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Video: UK start-up Vertical Aerospace aims for electric flying taxis take-off by 2022

Vertical Aerospace has already completed a successful test flight of its electric vertical take off and landing (eVTOL) aircraft, which could soon travel at speeds of up to 200mph for a 500-mile range - long enough for a return journey from London to Paris

Electric flying taxis could be hovering above UK cities within four years after tech start-up Vertical Aerospace unveiled its vision.

The Bristol company, set up by Ovo Energy founder Stephen Fitzpatrick in 2016, wants to offer on-demand and carbon-free personal air travel by 2022.

It’s the latest in a series of established firms and start-ups aiming to make a breakthrough in the hybrid worlds of aviation and automotive by bringing flying cars to the skies, with the likes of Uber, Rolls-Royce and Opener – backed by Google co-founder Larry Page – all working on projects.

But Vertical Aerospace has already scored one over some of its rivals by successfully test-flying a full-scale unmanned vehicle – which can travel at almost 200mph – over Cotswold Airport, in Gloucestershire, after receiving permission from the Civil Aviation Authority (CAA).

Vertical Aerospace, electric flying taxi, flying car
A demonstrator of the Vertical Aerospace electric aircraft (Credit: GF Williams)

Mr Fitzpatrick believes it could revolutionise short-haul flights, with annual air passenger journeys expected to almost double to almost 7.2 billion by 2035 – putting airport infrastructure under pressure and harming the environment.

He said: “Passenger numbers for short-haul flights have exploded in recent years, but as a result aviation is now a major contributor to climate change and local air pollution.

“Congestion around airports has become a huge problem and for flights of 500 miles or less, we are spending more time travelling to and from the plane than we are in the air.

“At Vertical Aerospace, we want to help address these challenges. We want to decarbonise air travel and give people the freedom to fly from their local neighbourhood directly to their destination.”

Vertical Aerospace, electric flying taxi, flying car
A demonstrator of the Vertical Aerospace electric aircraft (Credit: GF Williams)


The numbers behind Vertical Aerospace and its electric flying taxi

The test flight in June was the UK’s first for a fully electric vertical take-off and landing (eVTOL) aircraft.

The batter-powered demonstrator craft – built from carbon fibre and fitted with four rotors – weighs 750kg, has a 93-mile range and can hit speeds of 186mph.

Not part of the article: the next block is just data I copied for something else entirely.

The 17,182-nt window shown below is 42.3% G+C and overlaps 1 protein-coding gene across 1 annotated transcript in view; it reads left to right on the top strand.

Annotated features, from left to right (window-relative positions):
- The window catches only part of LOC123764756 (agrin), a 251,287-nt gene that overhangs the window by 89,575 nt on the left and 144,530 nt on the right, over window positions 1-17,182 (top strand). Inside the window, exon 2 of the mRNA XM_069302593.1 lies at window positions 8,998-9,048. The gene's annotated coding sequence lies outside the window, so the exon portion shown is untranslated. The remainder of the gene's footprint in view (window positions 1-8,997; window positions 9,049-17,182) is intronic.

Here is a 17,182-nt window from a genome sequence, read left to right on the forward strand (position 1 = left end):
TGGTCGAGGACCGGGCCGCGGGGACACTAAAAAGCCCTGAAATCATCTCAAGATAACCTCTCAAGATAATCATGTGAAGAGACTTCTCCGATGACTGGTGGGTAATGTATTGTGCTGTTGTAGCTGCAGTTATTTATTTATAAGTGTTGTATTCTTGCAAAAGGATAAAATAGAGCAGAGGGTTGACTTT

But Vertical Aerospace says future models will be able to fly up to 500 miles – covering a return journey from London to Paris.

The company is formed of 28 engineers and technical experts recruited from the likes of Airbus, Boeing, Rolls-Royce, Martin Jet Pack, DarkTrace and GE.

It has drawn expertise from technologically-advanced sectors beyond aviation, including Formula 1 and energy, to put ideas and technologies together in ways never done before.

The full-scale eVTOL aircraft unveiled today (10 September) was designed, built and flown in the UK within 12 months.

Mr Fitzpatrick said: “We’ve learned a lot from Formula 1, both in terms of technology and pace of development.

“The lightweight materials, aerodynamics and electrical systems developed through F1 are highly applicable to aircraft, much more so than to road transport.

“By putting those technologies in the hands of experienced aerospace engineers, we can build cutting-edge aircraft for the 21st century.”

Vertical Aerospace, electric flying taxi, flying car
A demonstrator of the Vertical Aerospace electric aircraft (Credit: GF Williams)


Vertical Aerospace’s flight map to launching air taxis

After the flight testing programme was completed, Vertical Aerospace will now seek to build an eVTOL aircraft certified by regulators to operate on piloted short-range routes within four years.

It will also continue developing the technology to extend the aircraft’s range, introduce elements of autonomy and expand the number of chartered routes served, while working with relevant authorities to make on-demand air taxis a reality.

“Aviation is among the most complex and highly regulated sectors in the world – and with good reason,” added Mr Fitzpatrick.

“Safety is and should be the number one priority. Our first eVTOL aircraft was granted flight permission by the CAA and we are already working with the European Aviation Safety Agency to gain type certification for our next model.

Vertical Aerospace, electric flying taxi, flying car
A demonstrator of the Vertical Aerospace electric aircraft (Credit: GF Williams)

“Regulation evolves along with new technology but it takes time. We are working alongside regulators throughout that process.

“The UK has a real opportunity to lead the world in eVTOL technology. We have a rich heritage in aviation. World-class engineers and technical experts train and work here.

“We have the global outlook and entrepreneurial spirit required to develop and commercialise this technology.

“Designing and building technology with such disruptive potential could ultimately bring thousands of highly-skilled jobs to the UK and secure our place at the forefront of aviation innovation.

“With the right support from government, regulators and the wider science and engineering community, the UK can lead the way in personal, on-demand and carbon-free air travel.”